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With Free Agency around the corner, the Patriots can learn from Celtics

I've been one of the bigger supporters for the NFL to move the trade deadline to later in the season. While roughly two-thirds of the season will be over at the trade deadline for the other three major leagues in North America, the NFL shuts the trade window before the halfway mark.

The trade deadline is a great event for most leagues as it shows which teams are making a playoff push and which teams are preparing for the next season. The early deadline prevents teams in the NFL from committing in either direction.

The NBA just passed their trade deadline and the Boston Celtics were expected to be big movers at the time. Our friends at CelticsBlog have it all covered. The Celtics have spent the past few seasons building up trade assets in both players, contracts, and draft picks, and there was a chance the team could cash in this year.

The Celtics rank third in the conference (awesome, right?) and they've been doing it without a traditional star player. The team also owns a fantastic draft pick from the Brooklyn Nets that is currently projected to be a top five pick in the upcoming draft.

So the basic idea was that the Celtics could trade that top draft pick for a star player in order to make a push through a weak conference in the playoffs and possibly make the Finals.

But nothing happened. The Celtics decided not to trade away their assets.

"People around the league respect our team, respect our roster and we do too," Celtics general manager Danny Ainge said, via CSNNE. "We have a lot of good solid young players. We have a lot of players on good contracts and the league knows that. So a lot of people tried to get those from us.

"At the end of the day, we're in a better position not to have done any of the deals that were brought to our table."

Not that Bill Belichick and the New England Patriots need any lessons from the Celtics, but some Patriots fans will be sure to grumble when free agency opens up on March 9th.

In an annual tradition as old as the AFC South, prognosticators will be predicting the end of the Patriots era due to offseason moves by division and conference rivals.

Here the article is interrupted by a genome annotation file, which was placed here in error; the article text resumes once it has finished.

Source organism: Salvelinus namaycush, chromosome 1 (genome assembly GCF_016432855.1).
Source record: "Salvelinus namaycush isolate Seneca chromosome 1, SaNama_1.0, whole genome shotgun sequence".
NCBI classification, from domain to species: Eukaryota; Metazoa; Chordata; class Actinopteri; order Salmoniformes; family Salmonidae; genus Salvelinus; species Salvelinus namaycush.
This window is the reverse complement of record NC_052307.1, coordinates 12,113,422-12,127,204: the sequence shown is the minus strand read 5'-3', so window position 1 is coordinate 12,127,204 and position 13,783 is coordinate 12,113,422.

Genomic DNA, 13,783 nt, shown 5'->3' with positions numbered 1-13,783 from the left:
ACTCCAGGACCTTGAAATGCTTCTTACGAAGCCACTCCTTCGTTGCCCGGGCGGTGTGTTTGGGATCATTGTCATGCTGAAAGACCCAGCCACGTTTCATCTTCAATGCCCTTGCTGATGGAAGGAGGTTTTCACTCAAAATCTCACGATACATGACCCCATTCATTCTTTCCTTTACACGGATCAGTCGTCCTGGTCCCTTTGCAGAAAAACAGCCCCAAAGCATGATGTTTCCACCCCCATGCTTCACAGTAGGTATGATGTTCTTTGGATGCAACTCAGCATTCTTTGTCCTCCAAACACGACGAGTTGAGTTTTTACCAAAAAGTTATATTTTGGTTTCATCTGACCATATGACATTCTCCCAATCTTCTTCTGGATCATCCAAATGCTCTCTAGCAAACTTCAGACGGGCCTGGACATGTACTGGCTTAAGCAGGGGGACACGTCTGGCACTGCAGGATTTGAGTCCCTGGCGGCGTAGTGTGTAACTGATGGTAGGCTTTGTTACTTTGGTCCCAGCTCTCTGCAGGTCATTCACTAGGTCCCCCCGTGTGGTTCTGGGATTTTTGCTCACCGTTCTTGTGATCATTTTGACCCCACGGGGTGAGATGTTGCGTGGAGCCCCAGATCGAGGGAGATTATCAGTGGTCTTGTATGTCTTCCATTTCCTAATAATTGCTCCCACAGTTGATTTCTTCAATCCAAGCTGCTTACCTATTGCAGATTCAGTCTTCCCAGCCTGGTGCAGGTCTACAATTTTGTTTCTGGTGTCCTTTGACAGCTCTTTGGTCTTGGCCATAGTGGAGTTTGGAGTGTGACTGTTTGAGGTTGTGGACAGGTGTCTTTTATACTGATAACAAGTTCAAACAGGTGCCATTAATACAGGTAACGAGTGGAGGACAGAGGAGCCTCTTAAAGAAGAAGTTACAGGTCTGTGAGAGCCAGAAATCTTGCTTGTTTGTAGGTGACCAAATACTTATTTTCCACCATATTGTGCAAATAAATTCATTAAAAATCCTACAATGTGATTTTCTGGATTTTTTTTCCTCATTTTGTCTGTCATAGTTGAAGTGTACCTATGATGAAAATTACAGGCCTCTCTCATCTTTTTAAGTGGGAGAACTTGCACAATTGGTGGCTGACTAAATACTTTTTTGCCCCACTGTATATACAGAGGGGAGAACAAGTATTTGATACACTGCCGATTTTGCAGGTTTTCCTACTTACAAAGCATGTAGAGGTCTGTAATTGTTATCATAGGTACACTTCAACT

The Miami Dolphins hold the current title of back-to-back-to-back Offseason Champion. The New York Jets always seem to spend big money on big ticket items that turn into big question marks on game day, and the Buffalo Bills are in a perpetual state of rebuilding.

John Elway will make sure the Denver Broncos have a quarterback, the Pittsburgh Steelers will be their usually consistent selves, and Colts general manager Ryan Grigson will try to not trip over his own shoelaces.

Belichick avoids the big ticket free agents, and that's how it will be this year. That's not to say that Belichick doesn't pay for free agents- he has a history of paying record-setting money to free agents that were groomed by the Patriots (see: Devin McCourty, Logan Mankins, Vince Wilfork, Tom Brady, Stephen Gostkowski, and many more)- but he just won't shell out the big money for a player that might not ultimately be a perfect fit.

Let the Dolphins sign the Mike Wallaces and Ndamukong Suhs of free agency. That's not the Patriots strategy.

New England can and should follow the Celtics by letting the initial rush of free agency pass. The Patriots can and will be in a better position by watching other teams throw their cap space at players that ultimately won't live up to their ridiculous contracts.

And then, as is also tradition, Belichick, Nick Caserio and the rest of the Patriots will go to work, bring in a few undervalued free agents that are still on the board, and start the path to another Super Bowl title.